Did you know that you’re talking to one of the only two pilots in the history of the world who ever herded wild mustangs in a B-52? (The other one was in the seat next to me…?)… (I)t happened about an hour after we overflew the Grand Tetons in 1974 … So, there we were, flying down a mountain valley in northern Nevada at 380 miles per hour, some 400 feet above the ground on a hot August afternoon … As I looked ahead, I could see a rooster-tail of dust flying up from the desert floor about ten miles ahead. A local rancher in his pick-up truck, I thought. And I smiled at the thought that we were going to scare the bejesus out of him when we crossed over his truck.

“We got to within two miles, and I got a better look at what was raising the dust. It wasn’t a vehicle—it was a herd of about 40 wild mustang horses. They were galloping across our projected track from right to left … I announced to the crew on the interphone that we had wild mustangs outside. The four crewmembers in the back, who had no windows, wanted a look at them … While we were turning around the horses, I noticed something unusual. They, too, were turning left in a desperate attempt to get away from us. As we kept turning, they kept turning, until eventually we completed our 360-degree turn and continued on our original course. By this time, they, too, had completed a 360-degree turn and continued in their original direction.  It wasn’t until later in the flight that it occurred to me that we had done!  ‘Giddyup! Yee-hah!’”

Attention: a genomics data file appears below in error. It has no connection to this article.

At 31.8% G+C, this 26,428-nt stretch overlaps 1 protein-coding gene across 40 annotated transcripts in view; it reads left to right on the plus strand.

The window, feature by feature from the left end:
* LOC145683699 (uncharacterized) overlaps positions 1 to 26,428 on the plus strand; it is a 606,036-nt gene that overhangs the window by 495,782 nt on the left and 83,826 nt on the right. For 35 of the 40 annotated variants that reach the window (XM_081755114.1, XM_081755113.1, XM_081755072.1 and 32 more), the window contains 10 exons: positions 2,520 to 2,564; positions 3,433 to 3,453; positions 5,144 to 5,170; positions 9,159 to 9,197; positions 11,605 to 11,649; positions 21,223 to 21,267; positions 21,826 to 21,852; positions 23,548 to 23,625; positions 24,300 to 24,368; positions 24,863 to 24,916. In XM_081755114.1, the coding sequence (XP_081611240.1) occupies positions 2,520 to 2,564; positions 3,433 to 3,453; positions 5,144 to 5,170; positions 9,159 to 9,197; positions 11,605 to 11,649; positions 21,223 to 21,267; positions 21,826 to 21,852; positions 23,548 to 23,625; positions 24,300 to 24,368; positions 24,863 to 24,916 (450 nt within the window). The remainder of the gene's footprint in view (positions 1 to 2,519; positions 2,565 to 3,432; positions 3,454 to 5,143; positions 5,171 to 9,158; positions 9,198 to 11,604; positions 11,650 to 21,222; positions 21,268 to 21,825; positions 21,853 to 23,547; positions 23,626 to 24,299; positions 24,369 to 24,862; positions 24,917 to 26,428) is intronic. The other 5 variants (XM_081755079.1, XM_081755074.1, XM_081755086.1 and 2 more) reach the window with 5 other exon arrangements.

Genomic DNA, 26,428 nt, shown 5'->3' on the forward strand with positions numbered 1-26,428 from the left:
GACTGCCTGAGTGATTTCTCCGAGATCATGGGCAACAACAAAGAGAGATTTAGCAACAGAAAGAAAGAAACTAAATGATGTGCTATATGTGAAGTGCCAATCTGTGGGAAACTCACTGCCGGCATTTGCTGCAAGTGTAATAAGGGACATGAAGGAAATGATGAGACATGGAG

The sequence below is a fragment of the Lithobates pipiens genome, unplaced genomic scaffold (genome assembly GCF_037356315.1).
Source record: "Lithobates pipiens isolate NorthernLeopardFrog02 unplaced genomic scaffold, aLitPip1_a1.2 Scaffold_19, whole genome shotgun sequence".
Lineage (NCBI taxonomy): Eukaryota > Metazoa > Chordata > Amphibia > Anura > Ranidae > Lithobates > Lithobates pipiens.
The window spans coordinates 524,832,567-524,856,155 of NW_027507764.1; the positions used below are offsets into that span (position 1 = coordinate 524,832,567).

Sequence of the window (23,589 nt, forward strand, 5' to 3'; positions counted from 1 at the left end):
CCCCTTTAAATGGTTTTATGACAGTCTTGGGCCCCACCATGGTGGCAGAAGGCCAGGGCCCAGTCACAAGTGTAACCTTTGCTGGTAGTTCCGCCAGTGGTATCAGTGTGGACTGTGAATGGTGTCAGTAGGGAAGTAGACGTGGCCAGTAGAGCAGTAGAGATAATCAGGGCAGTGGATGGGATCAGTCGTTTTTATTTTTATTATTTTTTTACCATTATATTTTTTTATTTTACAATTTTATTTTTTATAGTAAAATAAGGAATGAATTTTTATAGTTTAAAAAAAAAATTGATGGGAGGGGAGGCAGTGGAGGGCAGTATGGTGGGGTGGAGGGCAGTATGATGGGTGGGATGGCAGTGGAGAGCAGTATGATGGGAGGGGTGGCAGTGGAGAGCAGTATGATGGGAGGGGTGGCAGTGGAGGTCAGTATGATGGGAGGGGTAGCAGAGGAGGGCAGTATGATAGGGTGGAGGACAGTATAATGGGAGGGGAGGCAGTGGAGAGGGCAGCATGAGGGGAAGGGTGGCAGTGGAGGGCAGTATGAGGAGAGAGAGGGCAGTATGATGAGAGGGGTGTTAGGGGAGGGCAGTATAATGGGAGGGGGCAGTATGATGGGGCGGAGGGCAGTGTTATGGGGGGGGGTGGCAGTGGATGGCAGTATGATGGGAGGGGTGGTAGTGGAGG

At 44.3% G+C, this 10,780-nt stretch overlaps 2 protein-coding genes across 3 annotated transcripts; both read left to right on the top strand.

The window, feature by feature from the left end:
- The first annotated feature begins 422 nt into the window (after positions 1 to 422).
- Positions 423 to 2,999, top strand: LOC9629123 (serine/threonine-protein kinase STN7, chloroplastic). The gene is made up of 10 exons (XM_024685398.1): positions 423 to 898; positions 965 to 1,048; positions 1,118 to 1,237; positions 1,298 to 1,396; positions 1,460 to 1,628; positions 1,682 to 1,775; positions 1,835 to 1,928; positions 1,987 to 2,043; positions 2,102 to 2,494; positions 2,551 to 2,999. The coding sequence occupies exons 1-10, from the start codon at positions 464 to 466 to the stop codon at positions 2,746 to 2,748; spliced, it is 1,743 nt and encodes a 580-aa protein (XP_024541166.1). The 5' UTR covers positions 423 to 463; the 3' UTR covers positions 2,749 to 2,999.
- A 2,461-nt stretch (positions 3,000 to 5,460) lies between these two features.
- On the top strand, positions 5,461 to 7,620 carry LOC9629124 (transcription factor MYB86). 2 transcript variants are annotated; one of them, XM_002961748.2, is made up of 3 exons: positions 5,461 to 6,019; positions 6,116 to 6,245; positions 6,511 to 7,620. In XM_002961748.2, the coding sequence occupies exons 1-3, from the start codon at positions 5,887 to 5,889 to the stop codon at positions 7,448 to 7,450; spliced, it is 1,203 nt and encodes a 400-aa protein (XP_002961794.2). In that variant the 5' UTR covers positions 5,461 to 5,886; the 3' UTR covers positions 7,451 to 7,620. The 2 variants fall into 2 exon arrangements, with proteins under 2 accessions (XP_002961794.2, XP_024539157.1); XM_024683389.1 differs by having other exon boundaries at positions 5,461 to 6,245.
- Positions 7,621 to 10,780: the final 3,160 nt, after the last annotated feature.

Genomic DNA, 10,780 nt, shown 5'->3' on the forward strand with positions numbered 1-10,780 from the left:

While fighter pilots like Top Gun‘s fictitious Maverick typically have more of a “cowboy” image in the eyes of the general public, stories like Bill’s show that bomber pilots can play the Wild West game as well. As the bomber pilots’ mantra goes: “Fighter pukes make movies. Bomber pilots make history!” And the B-52 continues to make history to this very day, with plenty more still to come.

Christian D. Orr is a former Air Force officer, Federal law enforcement officer, and private military contractor (with assignments worked in Iraq, the United Arab Emirates, Kosovo, Japan, Germany, and the Pentagon).  Chris holds a B.A. in International Relations from the University of Southern California (USC) and an M.A. in Intelligence Studies (concentration in Terrorism Studies) from American Military University (AMU).  He has also been published in The Daily Torch and The Journal of Intelligence and Cyber Security.

Written By

Christian D. Orr is a former Air Force officer, Federal law enforcement officer, and private military contractor (with assignments worked in Iraq, the United Arab Emirates, Kosovo, Japan, Germany, and the Pentagon).